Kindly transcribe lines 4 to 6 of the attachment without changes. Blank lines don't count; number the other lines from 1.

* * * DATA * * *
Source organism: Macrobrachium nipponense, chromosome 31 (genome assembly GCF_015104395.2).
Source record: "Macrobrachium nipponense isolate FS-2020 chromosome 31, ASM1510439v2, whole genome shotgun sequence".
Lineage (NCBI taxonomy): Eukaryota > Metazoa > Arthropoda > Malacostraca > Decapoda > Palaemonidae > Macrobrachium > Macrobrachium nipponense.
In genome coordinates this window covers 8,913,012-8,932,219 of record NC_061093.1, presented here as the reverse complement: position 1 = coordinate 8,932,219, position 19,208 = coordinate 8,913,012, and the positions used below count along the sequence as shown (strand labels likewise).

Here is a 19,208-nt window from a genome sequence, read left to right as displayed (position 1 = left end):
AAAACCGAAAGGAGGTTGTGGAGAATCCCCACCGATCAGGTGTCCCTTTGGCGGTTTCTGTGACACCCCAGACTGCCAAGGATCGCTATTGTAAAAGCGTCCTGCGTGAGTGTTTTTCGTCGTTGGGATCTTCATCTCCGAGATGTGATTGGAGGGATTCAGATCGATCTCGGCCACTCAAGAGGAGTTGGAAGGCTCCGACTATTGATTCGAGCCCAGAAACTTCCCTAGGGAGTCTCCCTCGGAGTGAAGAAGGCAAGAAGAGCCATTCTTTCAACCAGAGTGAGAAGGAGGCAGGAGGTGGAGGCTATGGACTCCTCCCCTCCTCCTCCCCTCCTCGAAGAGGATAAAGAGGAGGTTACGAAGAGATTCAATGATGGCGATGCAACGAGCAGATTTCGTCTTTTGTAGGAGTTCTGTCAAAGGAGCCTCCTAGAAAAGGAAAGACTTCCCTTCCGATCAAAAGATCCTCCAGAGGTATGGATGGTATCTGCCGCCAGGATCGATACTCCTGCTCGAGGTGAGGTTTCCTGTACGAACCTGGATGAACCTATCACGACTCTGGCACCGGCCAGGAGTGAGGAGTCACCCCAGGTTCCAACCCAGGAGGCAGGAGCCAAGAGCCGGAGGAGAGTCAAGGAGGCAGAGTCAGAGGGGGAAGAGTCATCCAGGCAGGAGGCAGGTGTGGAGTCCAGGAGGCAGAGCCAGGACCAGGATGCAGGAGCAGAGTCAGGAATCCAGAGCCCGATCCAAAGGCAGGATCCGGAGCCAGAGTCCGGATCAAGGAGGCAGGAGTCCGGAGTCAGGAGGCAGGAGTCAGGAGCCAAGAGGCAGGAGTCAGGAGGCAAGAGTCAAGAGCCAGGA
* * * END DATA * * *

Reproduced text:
In genome coordinates this window covers 8,913,012-8,932,219 of record NC_061093.1, presented here as the reverse complement: position 1 = coordinate 8,932,219, position 19,208 = coordinate 8,913,012, and the positions used below count along the sequence as shown (strand labels likewise).

Here is a 19,208-nt window from a genome sequence, read left to right as displayed (position 1 = left end):
AAAACCGAAAGGAGGTTGTGGAGAATCCCCACCGATCAGGTGTCCCTTTGGCGGTTTCTGTGACACCCCAGACTGCCAAGGATCGCTATTGTAAAAGCGTCCTGCGTGAGTGTTTTTCGTCGTTGGGATCTTCATCTCCGAGATGTGATTGGAGGGATTCAGATCGATCTCGGCCACTCAAGAGGAGTTGGAAGGCTCCGACTATTGATTCGAGCCCAGAAACTTCCCTAGGGAGTCTCCCTCGGAGTGAAGAAGGCAAGAAGAGCCATTCTTTCAACCAGAGTGAGAAGGAGGCAGGAGGTGGAGGCTATGGACTCCTCCCCTCCTCCTCCCCTCCTCGAAGAGGATAAAGAGGAGGTTACGAAGAGATTCAATGATGGCGATGCAACGAGCAGATTTCGTCTTTTGTAGGAGTTCTGTCAAAGGAGCCTCCTAGAAAAGGAAAGACTTCCCTTCCGATCAAAAGATCCTCCAGAGGTATGGATGGTATCTGCCGCCAGGATCGATACTCCTGCTCGAGGTGAGGTTTCCTGTACGAACCTGGATGAACCTATCACGACTCTGGCACCGGCCAGGAGTGAGGAGTCACCCCAGGTTCCAACCCAGGAGGCAGGAGCCAAGAGCCGGAGGAGAGTCAAGGAGGCAGAGTCAGAGGGGGAAGAGTCATCCAGGCAGGAGGCAGGTGTGGAGTCCAGGAGGCAGAGCCAGGACCAGGATGCAGGAGCAGAGTCAGGAATCCAGAGCCCGATCCAAAGGCAGGATCCGGAGCCAGAGTCCGGATCAAGGAGGCAGGAGTCCGGAGTCAGGAGGCAGGAGTCAGGAGCCAAGAGGCAGGAGTCAGGAGGCAAGAGTCAAGAGCCAGGA